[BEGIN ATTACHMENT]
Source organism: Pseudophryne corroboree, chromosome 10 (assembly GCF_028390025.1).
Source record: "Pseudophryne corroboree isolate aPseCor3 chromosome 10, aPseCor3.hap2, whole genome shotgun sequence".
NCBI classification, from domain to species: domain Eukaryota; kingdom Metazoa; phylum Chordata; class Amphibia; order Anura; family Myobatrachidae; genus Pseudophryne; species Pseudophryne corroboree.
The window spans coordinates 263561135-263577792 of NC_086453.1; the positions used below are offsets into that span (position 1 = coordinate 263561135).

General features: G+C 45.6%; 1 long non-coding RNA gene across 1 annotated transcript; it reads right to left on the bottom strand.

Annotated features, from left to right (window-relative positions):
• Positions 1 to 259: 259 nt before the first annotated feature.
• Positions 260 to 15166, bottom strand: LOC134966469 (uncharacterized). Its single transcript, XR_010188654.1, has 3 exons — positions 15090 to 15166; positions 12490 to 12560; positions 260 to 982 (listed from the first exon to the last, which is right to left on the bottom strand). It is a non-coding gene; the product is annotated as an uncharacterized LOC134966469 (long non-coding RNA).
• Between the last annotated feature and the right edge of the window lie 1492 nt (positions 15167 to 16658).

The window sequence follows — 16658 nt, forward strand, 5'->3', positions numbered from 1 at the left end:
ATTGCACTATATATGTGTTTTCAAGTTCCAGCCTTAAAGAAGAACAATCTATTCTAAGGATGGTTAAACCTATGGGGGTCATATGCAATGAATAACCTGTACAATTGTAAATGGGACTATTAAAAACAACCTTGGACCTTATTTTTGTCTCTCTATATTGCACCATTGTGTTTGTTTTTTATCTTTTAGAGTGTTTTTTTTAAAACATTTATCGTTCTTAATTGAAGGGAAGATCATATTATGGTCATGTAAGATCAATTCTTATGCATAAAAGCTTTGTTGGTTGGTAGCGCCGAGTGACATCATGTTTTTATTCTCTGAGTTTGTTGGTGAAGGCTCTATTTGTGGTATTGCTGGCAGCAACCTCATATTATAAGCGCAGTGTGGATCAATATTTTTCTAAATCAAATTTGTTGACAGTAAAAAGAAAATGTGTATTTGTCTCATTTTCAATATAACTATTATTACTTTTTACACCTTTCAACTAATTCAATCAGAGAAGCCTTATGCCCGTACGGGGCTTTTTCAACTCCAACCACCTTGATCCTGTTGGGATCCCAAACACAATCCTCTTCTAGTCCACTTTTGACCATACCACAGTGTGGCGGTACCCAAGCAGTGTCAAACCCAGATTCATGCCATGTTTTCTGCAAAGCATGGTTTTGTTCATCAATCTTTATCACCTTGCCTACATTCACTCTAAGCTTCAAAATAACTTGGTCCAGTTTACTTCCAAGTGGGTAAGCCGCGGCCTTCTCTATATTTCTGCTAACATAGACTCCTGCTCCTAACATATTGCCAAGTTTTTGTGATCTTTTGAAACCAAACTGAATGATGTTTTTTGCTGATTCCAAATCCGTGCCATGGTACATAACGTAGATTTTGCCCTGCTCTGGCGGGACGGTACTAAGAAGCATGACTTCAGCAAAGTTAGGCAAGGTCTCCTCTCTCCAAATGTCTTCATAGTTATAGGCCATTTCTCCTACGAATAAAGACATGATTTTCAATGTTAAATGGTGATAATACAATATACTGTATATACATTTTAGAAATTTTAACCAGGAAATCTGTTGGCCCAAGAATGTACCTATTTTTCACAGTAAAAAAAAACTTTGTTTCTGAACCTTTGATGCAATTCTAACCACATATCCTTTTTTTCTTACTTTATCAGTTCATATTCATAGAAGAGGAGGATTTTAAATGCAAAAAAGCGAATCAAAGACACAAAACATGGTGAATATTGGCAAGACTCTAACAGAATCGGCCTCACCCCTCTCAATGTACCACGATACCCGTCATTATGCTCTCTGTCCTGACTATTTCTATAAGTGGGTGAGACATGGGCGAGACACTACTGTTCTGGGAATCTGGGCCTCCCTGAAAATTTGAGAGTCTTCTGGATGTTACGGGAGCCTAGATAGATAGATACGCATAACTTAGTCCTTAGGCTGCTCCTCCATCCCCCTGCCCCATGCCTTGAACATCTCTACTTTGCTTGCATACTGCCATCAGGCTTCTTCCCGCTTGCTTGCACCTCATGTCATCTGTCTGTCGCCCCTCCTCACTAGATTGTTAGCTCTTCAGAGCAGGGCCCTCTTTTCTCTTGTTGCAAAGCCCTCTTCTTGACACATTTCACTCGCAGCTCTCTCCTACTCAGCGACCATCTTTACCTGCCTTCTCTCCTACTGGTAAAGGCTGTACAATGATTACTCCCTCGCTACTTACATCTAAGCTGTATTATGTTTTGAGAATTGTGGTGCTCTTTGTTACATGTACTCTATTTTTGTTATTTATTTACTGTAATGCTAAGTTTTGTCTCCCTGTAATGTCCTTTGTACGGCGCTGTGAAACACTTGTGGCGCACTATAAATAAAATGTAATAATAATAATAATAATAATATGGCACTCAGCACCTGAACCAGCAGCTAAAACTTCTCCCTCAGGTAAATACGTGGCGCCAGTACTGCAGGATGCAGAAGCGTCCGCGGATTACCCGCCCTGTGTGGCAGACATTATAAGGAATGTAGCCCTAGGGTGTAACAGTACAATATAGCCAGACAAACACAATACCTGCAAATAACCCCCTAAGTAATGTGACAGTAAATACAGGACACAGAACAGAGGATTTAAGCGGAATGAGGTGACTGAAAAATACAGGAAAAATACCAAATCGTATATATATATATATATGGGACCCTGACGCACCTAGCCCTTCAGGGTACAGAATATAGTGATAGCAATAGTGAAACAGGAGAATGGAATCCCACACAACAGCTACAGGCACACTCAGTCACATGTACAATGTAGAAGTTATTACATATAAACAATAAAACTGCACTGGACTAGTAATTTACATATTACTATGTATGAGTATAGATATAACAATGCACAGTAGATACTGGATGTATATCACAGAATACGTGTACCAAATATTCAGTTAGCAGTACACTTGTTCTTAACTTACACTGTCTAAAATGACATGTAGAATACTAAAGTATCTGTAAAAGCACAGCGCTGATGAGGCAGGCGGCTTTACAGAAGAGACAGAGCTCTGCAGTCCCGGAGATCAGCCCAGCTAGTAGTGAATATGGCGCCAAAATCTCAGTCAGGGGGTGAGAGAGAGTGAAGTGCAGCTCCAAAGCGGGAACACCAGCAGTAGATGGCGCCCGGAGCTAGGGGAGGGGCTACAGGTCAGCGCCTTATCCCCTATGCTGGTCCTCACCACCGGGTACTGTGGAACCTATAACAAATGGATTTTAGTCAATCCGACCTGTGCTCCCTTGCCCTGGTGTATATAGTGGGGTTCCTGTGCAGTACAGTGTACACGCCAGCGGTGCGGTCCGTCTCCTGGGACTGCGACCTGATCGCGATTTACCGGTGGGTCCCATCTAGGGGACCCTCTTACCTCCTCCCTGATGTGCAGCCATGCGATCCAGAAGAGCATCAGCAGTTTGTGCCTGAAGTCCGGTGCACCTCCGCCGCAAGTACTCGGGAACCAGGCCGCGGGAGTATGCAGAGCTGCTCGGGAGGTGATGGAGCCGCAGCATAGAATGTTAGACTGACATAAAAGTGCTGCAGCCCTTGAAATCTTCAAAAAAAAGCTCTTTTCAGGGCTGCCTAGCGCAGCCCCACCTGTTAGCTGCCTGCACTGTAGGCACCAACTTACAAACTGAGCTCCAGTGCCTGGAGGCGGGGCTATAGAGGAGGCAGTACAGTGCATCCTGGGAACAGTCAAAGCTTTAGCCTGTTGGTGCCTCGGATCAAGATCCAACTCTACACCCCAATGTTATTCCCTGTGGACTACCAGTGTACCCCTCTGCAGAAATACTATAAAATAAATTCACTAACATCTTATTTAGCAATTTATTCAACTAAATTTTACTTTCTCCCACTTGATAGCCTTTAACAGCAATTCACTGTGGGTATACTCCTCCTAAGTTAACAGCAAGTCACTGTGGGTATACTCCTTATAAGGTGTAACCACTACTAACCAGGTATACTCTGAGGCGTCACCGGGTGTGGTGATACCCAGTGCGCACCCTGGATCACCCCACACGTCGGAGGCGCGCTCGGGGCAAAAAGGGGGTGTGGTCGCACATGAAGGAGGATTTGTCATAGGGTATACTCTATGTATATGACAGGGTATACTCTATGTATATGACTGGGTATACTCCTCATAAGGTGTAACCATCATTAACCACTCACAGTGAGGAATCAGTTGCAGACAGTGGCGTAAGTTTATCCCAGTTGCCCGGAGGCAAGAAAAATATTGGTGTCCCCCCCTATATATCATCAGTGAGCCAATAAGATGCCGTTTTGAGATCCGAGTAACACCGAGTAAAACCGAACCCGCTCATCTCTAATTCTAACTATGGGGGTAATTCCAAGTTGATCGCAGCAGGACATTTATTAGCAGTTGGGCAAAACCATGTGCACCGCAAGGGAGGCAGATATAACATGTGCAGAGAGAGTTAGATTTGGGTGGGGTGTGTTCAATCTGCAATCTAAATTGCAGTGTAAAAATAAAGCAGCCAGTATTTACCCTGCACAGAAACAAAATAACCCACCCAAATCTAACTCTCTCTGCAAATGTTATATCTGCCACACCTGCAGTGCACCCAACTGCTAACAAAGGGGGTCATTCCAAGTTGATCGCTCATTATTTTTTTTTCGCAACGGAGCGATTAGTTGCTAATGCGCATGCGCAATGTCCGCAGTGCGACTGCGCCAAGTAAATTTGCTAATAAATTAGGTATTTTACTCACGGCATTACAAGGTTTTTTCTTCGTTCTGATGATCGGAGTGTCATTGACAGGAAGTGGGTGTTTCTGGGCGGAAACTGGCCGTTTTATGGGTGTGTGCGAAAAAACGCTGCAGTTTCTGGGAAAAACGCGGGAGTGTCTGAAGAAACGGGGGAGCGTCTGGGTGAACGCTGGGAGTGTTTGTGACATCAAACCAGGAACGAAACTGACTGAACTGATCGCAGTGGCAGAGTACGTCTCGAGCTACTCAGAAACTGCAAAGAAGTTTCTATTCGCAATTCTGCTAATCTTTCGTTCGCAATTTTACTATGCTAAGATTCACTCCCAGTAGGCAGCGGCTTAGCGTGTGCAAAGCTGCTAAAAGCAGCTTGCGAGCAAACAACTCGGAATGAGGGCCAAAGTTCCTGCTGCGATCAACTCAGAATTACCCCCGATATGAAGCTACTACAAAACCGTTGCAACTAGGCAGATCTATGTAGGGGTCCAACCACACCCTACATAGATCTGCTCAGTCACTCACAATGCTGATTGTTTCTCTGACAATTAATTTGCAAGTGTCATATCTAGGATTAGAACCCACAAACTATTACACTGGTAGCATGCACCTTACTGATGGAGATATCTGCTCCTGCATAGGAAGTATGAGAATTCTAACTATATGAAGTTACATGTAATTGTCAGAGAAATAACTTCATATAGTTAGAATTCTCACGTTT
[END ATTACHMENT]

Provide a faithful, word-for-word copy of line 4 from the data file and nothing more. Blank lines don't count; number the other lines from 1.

The window spans coordinates 263561135-263577792 of NC_086453.1; the positions used below are offsets into that span (position 1 = coordinate 263561135).